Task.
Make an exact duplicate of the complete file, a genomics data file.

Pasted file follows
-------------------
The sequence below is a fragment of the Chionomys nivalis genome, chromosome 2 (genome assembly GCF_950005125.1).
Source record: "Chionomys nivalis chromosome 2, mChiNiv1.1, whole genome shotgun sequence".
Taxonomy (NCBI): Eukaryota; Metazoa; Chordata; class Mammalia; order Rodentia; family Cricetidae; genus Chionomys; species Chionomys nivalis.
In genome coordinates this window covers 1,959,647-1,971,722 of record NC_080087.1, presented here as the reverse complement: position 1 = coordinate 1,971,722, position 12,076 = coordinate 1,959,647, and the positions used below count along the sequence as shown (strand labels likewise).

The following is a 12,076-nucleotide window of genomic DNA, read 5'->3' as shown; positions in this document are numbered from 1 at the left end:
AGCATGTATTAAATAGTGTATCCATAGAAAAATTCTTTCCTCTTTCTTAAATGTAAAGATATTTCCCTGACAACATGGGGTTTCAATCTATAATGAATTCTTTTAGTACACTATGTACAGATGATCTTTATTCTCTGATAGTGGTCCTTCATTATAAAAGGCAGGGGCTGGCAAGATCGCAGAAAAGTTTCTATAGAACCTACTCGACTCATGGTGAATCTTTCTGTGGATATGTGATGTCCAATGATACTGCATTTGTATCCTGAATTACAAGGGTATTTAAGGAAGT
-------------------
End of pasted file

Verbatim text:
The sequence below is a fragment of the Chionomys nivalis genome, chromosome 2 (genome assembly GCF_950005125.1).
Source record: "Chionomys nivalis chromosome 2, mChiNiv1.1, whole genome shotgun sequence".
Taxonomy (NCBI): Eukaryota; Metazoa; Chordata; class Mammalia; order Rodentia; family Cricetidae; genus Chionomys; species Chionomys nivalis.
In genome coordinates this window covers 1,959,647-1,971,722 of record NC_080087.1, presented here as the reverse complement: position 1 = coordinate 1,971,722, position 12,076 = coordinate 1,959,647, and the positions used below count along the sequence as shown (strand labels likewise).

The following is a 12,076-nucleotide window of genomic DNA, read 5'->3' as shown; positions in this document are numbered from 1 at the left end:
AGCATGTATTAAATAGTGTATCCATAGAAAAATTCTTTCCTCTTTCTTAAATGTAAAGATATTTCCCTGACAACATGGGGTTTCAATCTATAATGAATTCTTTTAGTACACTATGTACAGATGATCTTTATTCTCTGATAGTGGTCCTTCATTATAAAAGGCAGGGGCTGGCAAGATCGCAGAAAAGTTTCTATAGAACCTACTCGACTCATGGTGAATCTTTCTGTGGATATGTGATGTCCAATGATACTGCATTTGTATCCTGAATTACAAGGGTATTTAAGGAAGT